Categorized | Acne

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Acne Causes – External and Internal Causes

Acne causes are multifactorial. The exact cause of acne has never been pinpointed, and it is believed that several interrelated factors can cause acne. Perhaps it is because we often are unable to determine the root cause of acne in individuals that the statistics of this skin disease is so shocking.

The causes of adult acne and causes of cystic acne are particularly difficult to determine.

17 million people in America alone have acne.

If you are between 12 and 25, you are among the 85% of people who have acne.

25% of men and 50% of women get acne during their adult lives.

The following are some of the external and internal factors that have been linked to acne in some way.

External Contributors to Acne

Makeup and skin care products

Comedogenic skin care products can cause irritation or make you break out. These include any products that clog oil ducts. Look for non-comedogenic or non-acnegenic products, but be aware these products can still make you break out.

Occupation

Depending on where you work, it is possible that your work environment can cause acne. Such environments include manufacturing or construction facilities where you may come in contact with chemicals or polluting agents that cling to the skin.

Too much sun

Evidence shows that another that exposure to sun rays is also one of many acne causes. This can even cause acne a few months after exposure.

Climate

Humidity can cause moisture in follicle cells to swell up. On the flip side, dry air can create thick sebum inside follicle cells. Both extremes can ultimately cause acne.

Picking and squeezing pimples

Touching your face or using your fingers to pick or squeeze pimples is one of the simpler acne causes that are more from habit. Picking pushes bacteria deeper into the skin cells or spread the bacteria already beneath the surface of the skin.

Sweat

Sweat trapped in by your clothing creates an ideal breeding ground for bacteria. Friction caused by leaning on or rubbing the skin or the pressure of bike helmets, backpacks, or tight collars can contribute to or worsen acne.

Internal Contributors to Acne

Bacteria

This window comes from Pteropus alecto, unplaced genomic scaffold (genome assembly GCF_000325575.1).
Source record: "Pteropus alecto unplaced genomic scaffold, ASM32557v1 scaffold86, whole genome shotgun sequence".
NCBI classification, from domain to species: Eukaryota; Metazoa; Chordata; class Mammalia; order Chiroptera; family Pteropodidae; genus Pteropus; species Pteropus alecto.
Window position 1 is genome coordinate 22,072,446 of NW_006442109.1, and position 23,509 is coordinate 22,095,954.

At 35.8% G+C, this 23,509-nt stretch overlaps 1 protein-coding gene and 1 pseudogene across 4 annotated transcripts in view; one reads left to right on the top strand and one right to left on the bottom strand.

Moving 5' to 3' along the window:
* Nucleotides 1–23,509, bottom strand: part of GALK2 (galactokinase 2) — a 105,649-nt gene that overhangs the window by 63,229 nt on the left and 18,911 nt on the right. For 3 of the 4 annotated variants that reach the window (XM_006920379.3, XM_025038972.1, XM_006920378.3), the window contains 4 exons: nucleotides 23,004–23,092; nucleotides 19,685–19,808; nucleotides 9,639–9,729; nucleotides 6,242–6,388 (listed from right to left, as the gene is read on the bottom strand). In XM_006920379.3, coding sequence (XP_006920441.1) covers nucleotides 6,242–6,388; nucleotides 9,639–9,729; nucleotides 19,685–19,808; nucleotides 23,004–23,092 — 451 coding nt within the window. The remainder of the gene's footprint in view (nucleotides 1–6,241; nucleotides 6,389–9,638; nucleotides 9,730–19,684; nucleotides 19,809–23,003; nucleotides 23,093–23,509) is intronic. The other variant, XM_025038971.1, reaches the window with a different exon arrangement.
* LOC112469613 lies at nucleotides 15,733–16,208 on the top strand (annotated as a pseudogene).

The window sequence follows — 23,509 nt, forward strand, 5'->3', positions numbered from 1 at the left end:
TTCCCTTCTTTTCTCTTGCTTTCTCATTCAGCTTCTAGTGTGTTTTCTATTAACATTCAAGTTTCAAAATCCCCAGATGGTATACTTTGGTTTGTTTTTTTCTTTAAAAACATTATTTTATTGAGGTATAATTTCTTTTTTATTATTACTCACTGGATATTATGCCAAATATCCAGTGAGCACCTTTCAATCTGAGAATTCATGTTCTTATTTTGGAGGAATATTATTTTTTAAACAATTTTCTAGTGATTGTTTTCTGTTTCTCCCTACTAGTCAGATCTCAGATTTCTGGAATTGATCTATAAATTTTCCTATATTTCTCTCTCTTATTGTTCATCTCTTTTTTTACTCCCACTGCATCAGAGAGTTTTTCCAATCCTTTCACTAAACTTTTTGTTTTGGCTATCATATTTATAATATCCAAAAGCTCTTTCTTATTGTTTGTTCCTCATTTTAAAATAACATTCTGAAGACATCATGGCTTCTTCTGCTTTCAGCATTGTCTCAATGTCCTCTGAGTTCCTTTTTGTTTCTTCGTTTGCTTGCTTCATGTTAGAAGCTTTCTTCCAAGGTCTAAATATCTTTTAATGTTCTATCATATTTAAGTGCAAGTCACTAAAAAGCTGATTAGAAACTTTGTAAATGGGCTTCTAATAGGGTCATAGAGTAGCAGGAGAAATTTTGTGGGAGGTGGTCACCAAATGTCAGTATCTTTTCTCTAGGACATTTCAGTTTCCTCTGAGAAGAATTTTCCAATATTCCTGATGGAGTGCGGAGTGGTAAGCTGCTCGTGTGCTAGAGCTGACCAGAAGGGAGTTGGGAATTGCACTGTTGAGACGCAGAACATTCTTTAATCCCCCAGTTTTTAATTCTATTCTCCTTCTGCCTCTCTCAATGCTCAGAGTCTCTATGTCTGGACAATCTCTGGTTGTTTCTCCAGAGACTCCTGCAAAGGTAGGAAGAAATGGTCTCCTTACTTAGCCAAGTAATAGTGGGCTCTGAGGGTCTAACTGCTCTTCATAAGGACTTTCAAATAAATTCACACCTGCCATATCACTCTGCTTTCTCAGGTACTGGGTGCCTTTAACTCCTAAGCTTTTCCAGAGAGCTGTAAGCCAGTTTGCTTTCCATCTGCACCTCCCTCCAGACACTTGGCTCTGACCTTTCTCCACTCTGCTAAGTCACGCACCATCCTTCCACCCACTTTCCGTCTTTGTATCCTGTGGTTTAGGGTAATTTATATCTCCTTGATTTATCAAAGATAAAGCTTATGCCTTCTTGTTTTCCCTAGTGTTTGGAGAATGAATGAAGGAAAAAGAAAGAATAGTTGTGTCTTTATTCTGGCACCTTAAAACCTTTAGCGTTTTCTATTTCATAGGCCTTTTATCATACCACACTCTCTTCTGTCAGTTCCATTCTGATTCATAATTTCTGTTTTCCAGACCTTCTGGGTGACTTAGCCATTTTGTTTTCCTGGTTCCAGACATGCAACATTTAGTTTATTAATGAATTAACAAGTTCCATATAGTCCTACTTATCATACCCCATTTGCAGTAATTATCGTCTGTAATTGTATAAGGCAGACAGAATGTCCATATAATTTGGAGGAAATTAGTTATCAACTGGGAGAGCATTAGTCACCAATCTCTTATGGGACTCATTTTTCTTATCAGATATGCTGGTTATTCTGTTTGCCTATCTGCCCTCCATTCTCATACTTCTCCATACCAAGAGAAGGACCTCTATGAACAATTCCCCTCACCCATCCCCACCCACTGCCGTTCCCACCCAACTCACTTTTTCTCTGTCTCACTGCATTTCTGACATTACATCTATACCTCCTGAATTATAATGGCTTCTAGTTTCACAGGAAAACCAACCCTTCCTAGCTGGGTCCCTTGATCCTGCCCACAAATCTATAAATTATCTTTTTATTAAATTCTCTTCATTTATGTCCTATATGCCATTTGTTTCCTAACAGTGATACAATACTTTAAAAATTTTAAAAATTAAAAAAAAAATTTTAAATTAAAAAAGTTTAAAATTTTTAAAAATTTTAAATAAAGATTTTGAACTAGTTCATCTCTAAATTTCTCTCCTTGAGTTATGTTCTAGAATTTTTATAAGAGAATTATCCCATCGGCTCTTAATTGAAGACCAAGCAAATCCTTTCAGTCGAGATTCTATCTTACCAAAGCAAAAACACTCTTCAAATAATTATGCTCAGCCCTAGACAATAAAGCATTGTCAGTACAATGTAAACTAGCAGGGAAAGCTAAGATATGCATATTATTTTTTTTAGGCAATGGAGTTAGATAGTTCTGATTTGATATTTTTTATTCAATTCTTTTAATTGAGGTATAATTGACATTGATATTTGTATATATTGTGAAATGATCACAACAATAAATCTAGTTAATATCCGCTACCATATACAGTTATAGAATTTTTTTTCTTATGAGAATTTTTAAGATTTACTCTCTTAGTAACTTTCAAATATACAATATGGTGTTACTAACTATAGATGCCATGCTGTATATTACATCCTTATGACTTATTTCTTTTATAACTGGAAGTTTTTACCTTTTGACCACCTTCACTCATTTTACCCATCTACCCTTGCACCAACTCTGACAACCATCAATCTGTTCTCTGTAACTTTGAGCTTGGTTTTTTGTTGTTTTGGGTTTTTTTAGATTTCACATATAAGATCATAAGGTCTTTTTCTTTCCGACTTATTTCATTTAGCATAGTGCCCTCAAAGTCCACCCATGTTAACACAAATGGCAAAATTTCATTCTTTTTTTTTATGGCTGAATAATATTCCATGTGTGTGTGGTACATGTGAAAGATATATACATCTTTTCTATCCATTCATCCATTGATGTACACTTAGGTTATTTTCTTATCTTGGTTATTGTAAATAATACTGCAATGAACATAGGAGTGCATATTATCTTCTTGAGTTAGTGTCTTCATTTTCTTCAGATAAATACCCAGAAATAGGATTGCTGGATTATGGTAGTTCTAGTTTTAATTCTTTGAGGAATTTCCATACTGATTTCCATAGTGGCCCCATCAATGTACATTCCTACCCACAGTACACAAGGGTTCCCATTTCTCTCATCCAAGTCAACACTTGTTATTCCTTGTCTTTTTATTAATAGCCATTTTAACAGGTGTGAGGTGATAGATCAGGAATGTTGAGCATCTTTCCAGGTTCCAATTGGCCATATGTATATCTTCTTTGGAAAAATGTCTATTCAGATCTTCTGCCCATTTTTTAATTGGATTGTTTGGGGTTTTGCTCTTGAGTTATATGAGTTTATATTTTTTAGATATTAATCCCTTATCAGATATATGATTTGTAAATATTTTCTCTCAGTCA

Bacteria that typically live on the skin are a contributor to acne. The bacteria known as Propionibacterium acnes are responsible for causing acne. These bacteria create enzymes that dissolve the oil in the skin, and irritate the skin causing inflammation.

Sebum production

Generally, there is a relationship between the amount of sebum produced and the severity of acne. The largest sebaceous glands are located on the face, neck, chest, upper back and upper arms.

Follicle growth

Sometimes follicle walls will grow abnormally and this can cause acne. As well, increased growth of cells can interfere with the follicles and form a plug. This plug gets bigger until it bursts and spreads bacteria on the surface of the skin.

Hormones

Many acne causes come from hormonal change or imbalance. There are hormonal changes during stress, menstruation, pregnancy, stopping/starting birth control pills, menopause, and hormonal disorders.

Androgens: Androgens are produced by the adrenal glands is one of the internal acne causes that stimulate oil glands and oil production. Increased androgen levels leads to more acne.

Stress: Although stress doesn’t directly cause acne, it will aggravate it. This is because stress leads to increased androgen levels, which then affect your sebaceous glands.

Diet

Dermatologists still aren’t 100% sure if what we eat affects acne. There exists an ongoing debate among experts about the role of food.

Prescription drugs and steroids

Certain drugs, including lithium, barbiturates, and steroids such as for muscle building (androgens) are known to cause acne.

Genetics

If your parents had acne, or one of them, there’s a chance you will inherit their complexion. It is now believed that acne can run in the family, but the specific genetic factor has not been discovered.

As you can see, there are many acne causes that can be both independent or interrelated. It is almost impossible to separate out interlinking activities that contribute to acne. Being aware of these acne causes can help you minimize breakouts.

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